Thomas Chimes White Painting Locks Gallery

Earth, 2000

oil on panel

5 13/16 x 5 3/4 inches

Thomas Chimes White Painting Locks Gallery

0 to -t (Present to the Past), 2001

oil on five wood panels

5 7/8 x 5 7/8 inches each

Thomas Chimes White Painting Locks Gallery

NtroP 2, 1998

oil on 2 panels

3 1/4 x 3 1/4 inches each

Thomas Chimes White Painting Locks Gallery

NtroP 3, 2005

oil on 3 panels

2 7/8 x 2 15/16 inches each

Thomas Chimes Entropy Paintings Locks Gallery

NtroP 4, 2005

oil on panel

3 x 3 inches each

Thomas Chimes Entropy Paintings Locks Gallery

NtroP 5, 2005

oil on 5 panels

2 7/8 x 2 7/8 inches each

Thomas Chimes White Painting Locks Gallery

NtroP 6, 2005

oil on 6 panels

3 x 3 inches each

Thomas Chimes White Painting Locks Gallery

NtroP 7, 2004

oil on 7 panels

2 7/8 x 2 7/8 inches each

Press Release

February 7, 2007, Philadelphia, PA – An exhibition of recent paintings by Thomas Chimes will be on view at Locks Gallery from March 2 to April 14, 2007. There will be an opening reception for the exhibition on Friday, March 2, 2007 from 5:30 to 7:30pm. A full-color illustrated catalogue of the exhibition will be available. Gallery admission is free and open to the public.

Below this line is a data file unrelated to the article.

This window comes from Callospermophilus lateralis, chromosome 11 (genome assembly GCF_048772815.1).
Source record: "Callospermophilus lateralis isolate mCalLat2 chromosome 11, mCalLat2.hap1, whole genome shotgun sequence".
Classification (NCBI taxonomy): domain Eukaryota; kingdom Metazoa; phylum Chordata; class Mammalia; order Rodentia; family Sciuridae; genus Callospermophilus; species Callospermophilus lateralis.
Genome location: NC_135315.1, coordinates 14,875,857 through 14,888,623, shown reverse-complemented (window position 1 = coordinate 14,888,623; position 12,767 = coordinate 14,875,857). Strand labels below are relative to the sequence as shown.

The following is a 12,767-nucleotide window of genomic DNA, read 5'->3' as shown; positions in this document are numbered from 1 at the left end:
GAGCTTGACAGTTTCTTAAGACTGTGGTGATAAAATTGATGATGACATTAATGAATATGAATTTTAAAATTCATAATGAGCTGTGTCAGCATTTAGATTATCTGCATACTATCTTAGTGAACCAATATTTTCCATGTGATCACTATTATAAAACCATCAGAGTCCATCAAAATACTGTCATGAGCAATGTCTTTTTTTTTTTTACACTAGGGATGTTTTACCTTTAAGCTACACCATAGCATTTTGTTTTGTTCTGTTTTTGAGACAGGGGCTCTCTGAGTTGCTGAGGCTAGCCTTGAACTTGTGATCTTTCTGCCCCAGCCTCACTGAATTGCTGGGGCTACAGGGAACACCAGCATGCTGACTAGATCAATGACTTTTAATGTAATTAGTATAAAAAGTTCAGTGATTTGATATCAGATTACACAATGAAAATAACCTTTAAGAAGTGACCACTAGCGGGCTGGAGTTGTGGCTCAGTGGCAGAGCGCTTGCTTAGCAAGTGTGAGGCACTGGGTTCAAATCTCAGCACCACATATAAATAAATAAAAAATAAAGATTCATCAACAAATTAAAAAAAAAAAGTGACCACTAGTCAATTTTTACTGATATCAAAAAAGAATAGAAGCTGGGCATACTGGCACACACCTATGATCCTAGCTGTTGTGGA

The exhibition coincides with Thomas Chimes: Adventures in ‘Pataphysics, a major retrospective of the artist’s work at the Philadelphia Museum of Art.

The Locks Gallery exhibition brings together approximately fifty works by Chimes, none more than six inches square. Many of the works are grouped in combinations of up to ten small works. Installed in sequence, the artist compares them to visual poems. Much of the cartoon-like imagery of the paintings is inspired by the drawings of Alfred Jarry, who has been a life-long source of inspiration for the artist. These ethereal and mysterious works also contain references to entropy, alchemy, and astronomy.

Chimes, who is eighty-five years old, is still at work on this series of paintings, which Michael Taylor, curator of the Philadelphia Museum of Art’s retrospective, considers to be “the summation of his themes and obsessions.”